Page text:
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Coronavirus vs. the housing market crisis: How history can help investors now

In April, Unemployment numbers were at 14.7%, the largest number since WWII, with more job losses to have followed in May. But the stock market is still bouncing back. What is the explanation for this? and will things be as bad as it was during the 2008 market crisis? It’s important to remember that the stock market operates on a forward-looking basis. Advisors Eric Oh and Cameron Jalbert discuss what’s happening, and how investors can best prepare.

How is coronavirus continuing to affect consumers?

Newly confirmed cases of the coronavirus are seemingly on the decline right now - a few weeks ago, in the U.S., we were at an average of 30,000 new cases per day. As of mid-May (change to currently), we are seeing closer to 20,000 new cases per day. While coronavirus updates are top-of-mind for many investors, it’s vital to continue to focus on long-term strategies for investments. As always, having a diversified portfolio will help in most situations, but especially now. The reason for this is that you don’t want to be in a situation where you constantly have to react to what’s happening. So, while the markets have certainly been volatile as of late, a diversified portfolio helps to stabilize your investments.

What does the price-earnings ratio have to do with it?

Price-to-earnings is a way for us to gauge where we think the stock market is valued over a period of time. Because of COVID-19, earnings projections have been slashed dramatically, which affects stock valuations – Because of this, stocks will look fairly expensive until earnings recover (uncertainty is very high). Some companies have chosen not to project earnings, because they’re not certain what will happen and how it will affect the bottom line. 

Currently, stocks are actually being traded at levels not seen since the .com era, with the big difference being that there was much more optimism in the early 2000s than there is right now. Consumer confidence is fairly low right now. While no one has a crystal ball, there is a reasonable expectation that the market will recover, if the virus doesn’t hit us with a second wave: we’ve already seen federal aid come through and the U.S. is going through reopening phases around the country. If the virus cases continue to decline through the summer and by the end of the year, the expectation is that the economy will start to stabilize.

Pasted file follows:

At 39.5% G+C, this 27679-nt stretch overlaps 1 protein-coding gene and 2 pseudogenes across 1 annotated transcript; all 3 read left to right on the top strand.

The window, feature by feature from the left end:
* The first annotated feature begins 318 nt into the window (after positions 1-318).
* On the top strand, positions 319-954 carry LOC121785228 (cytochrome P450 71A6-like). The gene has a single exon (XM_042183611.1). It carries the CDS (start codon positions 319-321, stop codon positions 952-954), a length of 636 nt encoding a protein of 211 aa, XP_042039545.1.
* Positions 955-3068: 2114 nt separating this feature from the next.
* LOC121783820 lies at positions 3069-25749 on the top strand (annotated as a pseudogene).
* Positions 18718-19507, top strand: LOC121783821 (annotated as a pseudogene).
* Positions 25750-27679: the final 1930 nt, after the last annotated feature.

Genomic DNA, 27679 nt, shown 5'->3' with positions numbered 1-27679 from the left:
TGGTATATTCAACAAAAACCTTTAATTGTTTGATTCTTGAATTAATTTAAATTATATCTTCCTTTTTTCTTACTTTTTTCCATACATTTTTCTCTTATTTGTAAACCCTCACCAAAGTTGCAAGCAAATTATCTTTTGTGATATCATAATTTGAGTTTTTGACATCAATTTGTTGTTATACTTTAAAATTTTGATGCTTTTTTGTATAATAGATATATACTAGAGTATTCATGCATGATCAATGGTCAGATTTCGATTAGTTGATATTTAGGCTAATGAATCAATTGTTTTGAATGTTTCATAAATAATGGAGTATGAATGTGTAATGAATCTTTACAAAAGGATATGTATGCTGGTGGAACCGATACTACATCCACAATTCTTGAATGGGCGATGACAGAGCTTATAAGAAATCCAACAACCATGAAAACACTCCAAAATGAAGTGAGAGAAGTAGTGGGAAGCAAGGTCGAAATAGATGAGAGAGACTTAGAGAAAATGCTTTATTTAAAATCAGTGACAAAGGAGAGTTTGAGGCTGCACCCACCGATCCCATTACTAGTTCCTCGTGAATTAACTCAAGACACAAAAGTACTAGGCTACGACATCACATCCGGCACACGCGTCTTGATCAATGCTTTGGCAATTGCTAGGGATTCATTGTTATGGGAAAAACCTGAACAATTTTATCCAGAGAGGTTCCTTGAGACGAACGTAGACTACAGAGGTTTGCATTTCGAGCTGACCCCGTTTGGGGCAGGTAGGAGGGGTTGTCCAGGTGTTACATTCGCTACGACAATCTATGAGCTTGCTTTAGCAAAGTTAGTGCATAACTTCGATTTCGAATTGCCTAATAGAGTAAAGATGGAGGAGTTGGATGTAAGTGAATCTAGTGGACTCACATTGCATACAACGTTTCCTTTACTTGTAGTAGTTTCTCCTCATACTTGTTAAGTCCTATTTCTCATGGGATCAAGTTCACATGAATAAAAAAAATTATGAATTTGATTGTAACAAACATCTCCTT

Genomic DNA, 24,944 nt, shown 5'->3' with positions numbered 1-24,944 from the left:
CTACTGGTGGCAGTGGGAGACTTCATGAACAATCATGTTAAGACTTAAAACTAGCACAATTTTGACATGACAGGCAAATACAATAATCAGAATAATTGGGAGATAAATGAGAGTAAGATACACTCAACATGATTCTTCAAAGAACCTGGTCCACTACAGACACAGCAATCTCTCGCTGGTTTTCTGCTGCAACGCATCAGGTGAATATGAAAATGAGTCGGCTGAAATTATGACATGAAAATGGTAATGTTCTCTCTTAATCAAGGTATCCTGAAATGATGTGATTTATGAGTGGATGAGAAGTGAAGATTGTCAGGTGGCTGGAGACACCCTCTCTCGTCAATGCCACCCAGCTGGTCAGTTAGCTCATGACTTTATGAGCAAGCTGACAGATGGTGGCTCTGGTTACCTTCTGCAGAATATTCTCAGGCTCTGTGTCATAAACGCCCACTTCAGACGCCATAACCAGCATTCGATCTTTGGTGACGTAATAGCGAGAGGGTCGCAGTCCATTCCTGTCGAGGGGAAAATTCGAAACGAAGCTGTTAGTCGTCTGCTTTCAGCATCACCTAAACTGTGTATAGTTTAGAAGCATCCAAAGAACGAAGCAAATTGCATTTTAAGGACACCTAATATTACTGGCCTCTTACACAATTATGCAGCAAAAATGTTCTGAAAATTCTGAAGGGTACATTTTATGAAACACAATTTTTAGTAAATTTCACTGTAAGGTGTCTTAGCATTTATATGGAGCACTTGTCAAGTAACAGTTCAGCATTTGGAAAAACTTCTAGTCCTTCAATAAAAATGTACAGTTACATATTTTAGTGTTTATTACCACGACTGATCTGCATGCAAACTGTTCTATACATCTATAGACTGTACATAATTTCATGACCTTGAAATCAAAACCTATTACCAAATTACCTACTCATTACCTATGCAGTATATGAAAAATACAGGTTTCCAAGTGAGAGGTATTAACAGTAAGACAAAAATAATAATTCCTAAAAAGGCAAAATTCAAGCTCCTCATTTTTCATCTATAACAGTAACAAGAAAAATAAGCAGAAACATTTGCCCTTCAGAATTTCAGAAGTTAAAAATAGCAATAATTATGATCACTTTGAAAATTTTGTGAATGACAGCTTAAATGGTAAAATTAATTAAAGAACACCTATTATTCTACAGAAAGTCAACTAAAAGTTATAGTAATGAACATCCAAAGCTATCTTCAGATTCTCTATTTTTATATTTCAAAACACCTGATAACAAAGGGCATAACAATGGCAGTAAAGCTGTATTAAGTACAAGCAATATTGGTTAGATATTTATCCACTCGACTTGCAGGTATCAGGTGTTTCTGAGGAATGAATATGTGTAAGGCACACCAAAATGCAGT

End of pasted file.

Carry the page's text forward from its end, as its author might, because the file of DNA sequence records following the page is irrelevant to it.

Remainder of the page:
What can investors do right now?

While we understand that everyone’s situation is different, we recommend looking out a little farther than the next  6-12 months. In the short-term, there are a lot of risks to consider and market volatility is always a factor. As always, we strongly recommend that investors think critically about short-term moves, as reacting emotionally to what’s happening in the markets now may not be in your best interest in the long run. If you have any questions or are considering changes to your portfolio, we are available to help.

It’s also good to remember that over the past decade, we have seen financial downturns for many different reasons. Right now, it’s hard to consider that - or even remember it - given the constant updates and financial hardships that many in the U.S. and globally are facing. But the good news is that the Fed is continuing to aid support which should help provide the liquidity that capital markets need. 

How does this differ from the 2008 financial crisis?

The events of 2008 were driven by a subprime mortgage crisis that turned into a financial crisis. Right now, banks are better capitalized and are willing to work with their borrowers: borrowers can defer payments until later on, which provides some breathing room and alleviates some of the major concern for many households.

How do you recommend investors stay safe and healthy during this time?

During times like these, a little perspective goes a long way. Many of us are experiencing a pandemic for the first time in our lives – but if history shows us anything, it’s that we will make it through even though things remain scary and uncertain. With treatments and vaccines being aggressively being pursued, we have hope that the long-term economic impact will be one of gradual recovery.

Please remember to take a break from the news cycle and that you shouldn’t constantly check your portfolio performance. Take some time to take care of yourselves, whether that means exercising or sticking to routines that work for you. If you have any questions or concerns, please contact us. We are available via phone or teleconferencing at your convenience. 


The Team at Chatterton & Associates

Investing involves risk including the potential loss of principal. No investment strategy can guarantee a profit or protect against loss. Past performance is no guarantee of future results. Please note that individual situations can vary. Therefore, the information presented here should only be relied upon when coordinated with individual professional advice. Although the information has been gathered from sources believed to be reliable, it cannot be guaranteed.

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